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Aug 28, 12:37 PM EDT

Egypt court releases lawyer who defied president

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AP Photo/Amr Nabil

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Egyptian lawyer in solitary confinement for defying el-Sissi

CAIRO (AP) -- An Egyptian rights lawyer who had been held in solitary confinement for over 100 days after defying President Abdel-Fattah el-Sissi was released from jail Sunday on a court order.

Malek Adly, who was incarcerated on a rolling series of administrative detention orders, was freed after a court rejected an appeal by prosecutors a day earlier that had attempted to hold him longer over accusations that included attempting to overthrow the government.

"We don't know what will happen next - the case is still open and they could try to detain him again," said Adly's lawyer, Mahmoud Belal. "What's important though is that he is out."

Adly's supporters say authorities targeted him over a televised interview in which he objected to el-Sissi's decision in April to hand over two Red Sea islands to Saudi Arabia, implying that such a move was traitorous.

Along with other lawyers, Adly raised a court case against the handover, arguing that the islands were historically Egypt's, as opposed to the government's position that they had always been Saudi territory and were only placed under temporary Egyptian protection.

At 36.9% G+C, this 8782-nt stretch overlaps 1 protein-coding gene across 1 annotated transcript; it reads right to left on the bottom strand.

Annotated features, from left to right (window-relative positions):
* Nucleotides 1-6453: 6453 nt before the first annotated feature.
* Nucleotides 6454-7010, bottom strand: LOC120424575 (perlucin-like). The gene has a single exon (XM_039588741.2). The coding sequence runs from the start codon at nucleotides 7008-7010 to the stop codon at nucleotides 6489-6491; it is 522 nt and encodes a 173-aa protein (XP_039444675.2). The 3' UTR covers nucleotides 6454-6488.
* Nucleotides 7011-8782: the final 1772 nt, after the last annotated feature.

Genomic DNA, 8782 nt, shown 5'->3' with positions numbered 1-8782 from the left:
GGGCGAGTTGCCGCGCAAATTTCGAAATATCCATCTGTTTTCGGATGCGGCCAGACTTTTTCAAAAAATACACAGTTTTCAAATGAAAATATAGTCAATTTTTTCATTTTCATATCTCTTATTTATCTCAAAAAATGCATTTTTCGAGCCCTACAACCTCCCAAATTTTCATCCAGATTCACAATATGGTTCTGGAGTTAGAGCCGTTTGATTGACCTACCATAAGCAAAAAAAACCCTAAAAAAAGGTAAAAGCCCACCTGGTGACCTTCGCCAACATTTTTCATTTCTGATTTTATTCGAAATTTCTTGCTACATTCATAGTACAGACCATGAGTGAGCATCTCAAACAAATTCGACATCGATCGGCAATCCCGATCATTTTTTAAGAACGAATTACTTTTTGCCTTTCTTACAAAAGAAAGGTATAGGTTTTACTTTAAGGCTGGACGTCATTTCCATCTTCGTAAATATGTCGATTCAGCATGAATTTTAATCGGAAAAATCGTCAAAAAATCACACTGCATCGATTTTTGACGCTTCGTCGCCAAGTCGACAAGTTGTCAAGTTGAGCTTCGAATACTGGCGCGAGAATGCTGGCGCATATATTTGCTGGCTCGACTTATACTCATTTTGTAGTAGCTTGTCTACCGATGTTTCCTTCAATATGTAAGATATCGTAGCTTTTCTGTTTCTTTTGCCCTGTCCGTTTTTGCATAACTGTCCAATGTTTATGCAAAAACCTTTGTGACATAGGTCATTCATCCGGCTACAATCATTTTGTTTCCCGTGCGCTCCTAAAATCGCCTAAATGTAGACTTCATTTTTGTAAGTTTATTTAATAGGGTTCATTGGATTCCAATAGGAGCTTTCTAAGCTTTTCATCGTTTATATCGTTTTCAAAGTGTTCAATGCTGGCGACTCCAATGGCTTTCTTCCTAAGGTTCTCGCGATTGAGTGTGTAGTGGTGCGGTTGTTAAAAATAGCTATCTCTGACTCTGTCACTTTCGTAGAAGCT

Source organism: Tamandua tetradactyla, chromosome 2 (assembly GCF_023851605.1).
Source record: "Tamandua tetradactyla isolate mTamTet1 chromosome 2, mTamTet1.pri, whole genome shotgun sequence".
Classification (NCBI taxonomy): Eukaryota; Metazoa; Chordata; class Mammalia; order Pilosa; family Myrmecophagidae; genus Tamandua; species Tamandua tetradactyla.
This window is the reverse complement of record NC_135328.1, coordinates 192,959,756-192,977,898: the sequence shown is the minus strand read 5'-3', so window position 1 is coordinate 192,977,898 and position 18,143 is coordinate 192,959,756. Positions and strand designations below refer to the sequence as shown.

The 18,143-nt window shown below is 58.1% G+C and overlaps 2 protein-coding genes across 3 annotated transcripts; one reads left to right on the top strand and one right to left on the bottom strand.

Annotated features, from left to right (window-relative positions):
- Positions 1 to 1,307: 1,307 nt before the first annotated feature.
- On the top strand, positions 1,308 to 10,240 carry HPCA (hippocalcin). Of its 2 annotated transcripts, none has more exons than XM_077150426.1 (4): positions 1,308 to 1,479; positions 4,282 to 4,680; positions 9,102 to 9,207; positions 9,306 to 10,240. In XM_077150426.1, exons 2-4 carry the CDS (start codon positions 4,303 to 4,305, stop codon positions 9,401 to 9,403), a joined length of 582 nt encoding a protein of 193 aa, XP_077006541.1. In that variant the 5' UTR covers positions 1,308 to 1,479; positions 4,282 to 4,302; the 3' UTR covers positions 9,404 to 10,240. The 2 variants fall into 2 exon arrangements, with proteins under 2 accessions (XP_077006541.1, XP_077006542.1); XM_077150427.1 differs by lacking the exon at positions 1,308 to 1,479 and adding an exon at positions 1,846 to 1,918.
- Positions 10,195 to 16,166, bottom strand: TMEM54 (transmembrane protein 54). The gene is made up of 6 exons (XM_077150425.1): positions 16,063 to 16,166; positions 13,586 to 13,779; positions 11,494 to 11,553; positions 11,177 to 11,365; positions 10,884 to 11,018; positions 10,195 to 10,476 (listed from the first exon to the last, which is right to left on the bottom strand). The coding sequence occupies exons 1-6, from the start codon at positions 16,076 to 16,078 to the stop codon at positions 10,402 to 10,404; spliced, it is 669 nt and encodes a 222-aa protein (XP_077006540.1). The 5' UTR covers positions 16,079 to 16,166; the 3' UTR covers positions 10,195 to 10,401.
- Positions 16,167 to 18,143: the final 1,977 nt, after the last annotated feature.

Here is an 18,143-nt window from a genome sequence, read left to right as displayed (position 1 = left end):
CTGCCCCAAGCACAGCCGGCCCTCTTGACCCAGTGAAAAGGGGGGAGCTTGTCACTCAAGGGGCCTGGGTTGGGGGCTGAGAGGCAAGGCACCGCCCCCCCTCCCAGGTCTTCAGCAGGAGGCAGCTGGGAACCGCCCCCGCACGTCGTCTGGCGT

About two months after Adly was jailed, an Egyptian court backed his legal suit with a June 21 ruling ordering the island transfer canceled. The government has appealed, and the matter now awaits discussion by a new panel of judges.

The decision to hand over the islands sparked a wave of protests that were met with hundreds of arrests. El-Sissi has publicly shown a high sensitivity over the issue, repeatedly saying that all discussion of the topic must stop.

Also Sunday, a court ordered the release on some $500 bail of journalist Amr Badr, who had been detained since May 1 on charges of publishing false news and inciting against the state.

Badr, a government critic who works for a website known as January Gate, was taken into custody when police stormed the Journalists' Union building in downtown Cairo, where he had been holding a sit-in to protest accusations against him.

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